By Bryan Rothamel, Field Officer
In an effort to become more educated about the economic development process, the Fluvanna County Board of Supervisors were briefed about what goes into site selection and site analysis for prospective businesses.
Joe Hines from Timmons Group, gave the presentation about general information that goes into site selection and specifically looked at one property in Fluvanna.
The bottom line, Fluvanna has no property that is close to being ready for a large outside business to develop.
In Hines’ presentation he gave examples of large projects that have either looked at Virginia or committed to move to Virginia. They included projects like Amazon and Caterpillar.
The property in Fluvanna that was examined was the old Cosner location. It is over 100 acres with a potential buildout for 706,000 square feet over multiple buildings. The property was rated to be the lowest tier preparation for potential businesses.
It lacks studies and permits, but the major drawback is no public water or sewer. The entire development, as with everything in the Zion Crossroads area of the county, would have to be on wells and septic.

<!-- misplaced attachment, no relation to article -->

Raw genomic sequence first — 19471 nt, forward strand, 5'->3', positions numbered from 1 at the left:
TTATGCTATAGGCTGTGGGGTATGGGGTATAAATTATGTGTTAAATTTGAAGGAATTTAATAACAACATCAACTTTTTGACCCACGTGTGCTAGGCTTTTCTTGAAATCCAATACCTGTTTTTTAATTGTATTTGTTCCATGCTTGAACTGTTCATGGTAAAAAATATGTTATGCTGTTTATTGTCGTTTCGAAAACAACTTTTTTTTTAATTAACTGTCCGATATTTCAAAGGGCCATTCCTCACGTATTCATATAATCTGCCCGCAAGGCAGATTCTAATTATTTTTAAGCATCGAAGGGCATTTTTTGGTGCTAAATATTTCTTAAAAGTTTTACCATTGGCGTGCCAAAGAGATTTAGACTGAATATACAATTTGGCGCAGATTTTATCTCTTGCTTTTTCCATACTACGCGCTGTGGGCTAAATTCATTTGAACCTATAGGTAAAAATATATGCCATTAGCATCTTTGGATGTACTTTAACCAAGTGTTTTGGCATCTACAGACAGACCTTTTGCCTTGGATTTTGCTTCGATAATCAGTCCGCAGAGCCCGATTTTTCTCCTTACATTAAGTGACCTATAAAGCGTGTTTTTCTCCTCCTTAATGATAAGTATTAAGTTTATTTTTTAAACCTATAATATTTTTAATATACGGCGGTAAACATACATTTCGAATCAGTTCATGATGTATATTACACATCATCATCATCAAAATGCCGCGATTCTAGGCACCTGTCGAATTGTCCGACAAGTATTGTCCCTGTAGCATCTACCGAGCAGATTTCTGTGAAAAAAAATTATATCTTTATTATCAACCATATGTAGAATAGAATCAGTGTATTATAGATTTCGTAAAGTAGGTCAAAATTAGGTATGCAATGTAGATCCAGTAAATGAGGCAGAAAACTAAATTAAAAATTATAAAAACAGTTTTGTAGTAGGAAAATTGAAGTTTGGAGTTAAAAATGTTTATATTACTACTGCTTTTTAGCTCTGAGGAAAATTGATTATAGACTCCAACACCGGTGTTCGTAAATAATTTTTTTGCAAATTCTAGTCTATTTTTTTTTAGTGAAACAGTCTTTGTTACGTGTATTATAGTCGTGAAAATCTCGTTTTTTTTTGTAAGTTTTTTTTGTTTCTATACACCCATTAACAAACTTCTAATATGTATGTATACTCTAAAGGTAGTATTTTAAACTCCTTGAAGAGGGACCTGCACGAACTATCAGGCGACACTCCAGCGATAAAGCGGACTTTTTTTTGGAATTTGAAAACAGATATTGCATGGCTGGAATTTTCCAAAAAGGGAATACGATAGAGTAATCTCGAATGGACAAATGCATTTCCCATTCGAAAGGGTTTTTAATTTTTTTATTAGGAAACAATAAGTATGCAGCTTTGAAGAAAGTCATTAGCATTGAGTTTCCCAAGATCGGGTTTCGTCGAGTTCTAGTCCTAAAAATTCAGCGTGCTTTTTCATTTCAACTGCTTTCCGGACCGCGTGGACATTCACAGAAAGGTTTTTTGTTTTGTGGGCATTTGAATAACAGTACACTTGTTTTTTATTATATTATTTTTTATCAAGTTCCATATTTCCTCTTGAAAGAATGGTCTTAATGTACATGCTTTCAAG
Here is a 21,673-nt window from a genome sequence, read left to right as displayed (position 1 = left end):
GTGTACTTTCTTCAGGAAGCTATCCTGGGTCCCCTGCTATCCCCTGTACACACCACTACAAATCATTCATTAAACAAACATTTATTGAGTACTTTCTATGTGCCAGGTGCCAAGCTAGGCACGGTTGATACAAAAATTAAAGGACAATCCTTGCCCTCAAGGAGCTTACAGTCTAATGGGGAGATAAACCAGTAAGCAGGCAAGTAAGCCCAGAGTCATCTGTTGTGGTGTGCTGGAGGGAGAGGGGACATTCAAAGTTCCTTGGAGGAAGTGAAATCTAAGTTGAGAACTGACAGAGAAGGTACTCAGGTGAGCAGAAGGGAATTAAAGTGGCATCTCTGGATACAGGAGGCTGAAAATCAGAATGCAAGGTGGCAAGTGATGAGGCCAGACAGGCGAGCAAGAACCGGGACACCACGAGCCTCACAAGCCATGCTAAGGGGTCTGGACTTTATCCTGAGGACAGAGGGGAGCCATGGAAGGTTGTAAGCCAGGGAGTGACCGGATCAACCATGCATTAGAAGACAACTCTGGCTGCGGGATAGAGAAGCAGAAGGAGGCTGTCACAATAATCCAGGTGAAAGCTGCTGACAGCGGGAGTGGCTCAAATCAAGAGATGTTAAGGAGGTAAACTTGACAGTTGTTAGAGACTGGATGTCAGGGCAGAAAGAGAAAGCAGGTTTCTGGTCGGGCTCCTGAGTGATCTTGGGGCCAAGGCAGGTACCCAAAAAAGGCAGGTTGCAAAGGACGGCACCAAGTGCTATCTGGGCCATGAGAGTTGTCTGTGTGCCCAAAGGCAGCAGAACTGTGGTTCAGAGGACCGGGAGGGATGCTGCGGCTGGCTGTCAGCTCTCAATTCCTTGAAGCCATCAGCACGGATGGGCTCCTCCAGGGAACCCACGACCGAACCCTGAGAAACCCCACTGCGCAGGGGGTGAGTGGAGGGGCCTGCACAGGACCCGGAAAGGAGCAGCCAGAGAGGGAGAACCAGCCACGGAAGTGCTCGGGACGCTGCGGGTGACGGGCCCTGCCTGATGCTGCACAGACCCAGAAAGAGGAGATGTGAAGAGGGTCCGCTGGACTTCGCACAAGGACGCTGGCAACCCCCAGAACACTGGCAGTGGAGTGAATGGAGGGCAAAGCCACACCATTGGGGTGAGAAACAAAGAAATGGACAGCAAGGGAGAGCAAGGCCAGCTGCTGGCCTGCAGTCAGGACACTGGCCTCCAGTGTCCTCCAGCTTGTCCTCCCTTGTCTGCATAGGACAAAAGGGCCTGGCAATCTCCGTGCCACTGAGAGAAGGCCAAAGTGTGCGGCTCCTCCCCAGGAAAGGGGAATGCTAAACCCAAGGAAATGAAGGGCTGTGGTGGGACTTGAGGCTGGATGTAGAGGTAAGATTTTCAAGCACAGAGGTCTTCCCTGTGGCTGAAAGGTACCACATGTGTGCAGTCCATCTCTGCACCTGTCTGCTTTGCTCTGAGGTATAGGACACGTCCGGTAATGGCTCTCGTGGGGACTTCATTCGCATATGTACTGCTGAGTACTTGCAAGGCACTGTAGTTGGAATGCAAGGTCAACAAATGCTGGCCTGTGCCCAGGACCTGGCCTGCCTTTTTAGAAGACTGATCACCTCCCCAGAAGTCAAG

Localities can proclaim a desire to lower their residential tax burden but then stop development by slowing the process.
“Either you get it or you don’t; you’re for it or you aren’t,” said Hines.
The county can help make land in the county more appetizing for business. Besides building water and sewer infrastructure, the county is in the process of developing economic development strategy.
The county already has transportations and utility infrastructure in the Zion Crossroads area.
“This is a team effort,” said Tony O’Brien (Rivanna District) said.
Area residents did attend the presentation about how to ready land for such development. Hines said the area lacks 100 acre lots that are ready for development. Fluvanna is years away having a lot that would be considered ‘ready to go.’
In the Central Virginia area, there were 13 announced new economic development projects. Those projects created 520 jobs with none coming to Fluvanna. Culpeper had the largest bump and that was driven by its location and incentives.
The supervisors will have a water infrastructure planning session on Dec. 17 at 4 p.m.
A decision like building water infrastructure will be costly and won’t have return of investment for over decade, at least. If it is anything like the last major capital project for the county, the high school building, it will cost political capital also.
“You could be making a decision that will cost you your seat,” said Hines.
The county is studying ground water availability in the area also. Supervisors are expected to discuss water infrastructure in total on Dec. 17. The James River Water Authority, a joint venture with Louisa, is also an option for the county.
The Free Enterprise Forum’s coverage of Fluvanna County is provided by a grant from the Charlottesville Area Association of REALTORS® and by the support of readers like you.
Photo Credit: Central Virginia Partnership for Economic Development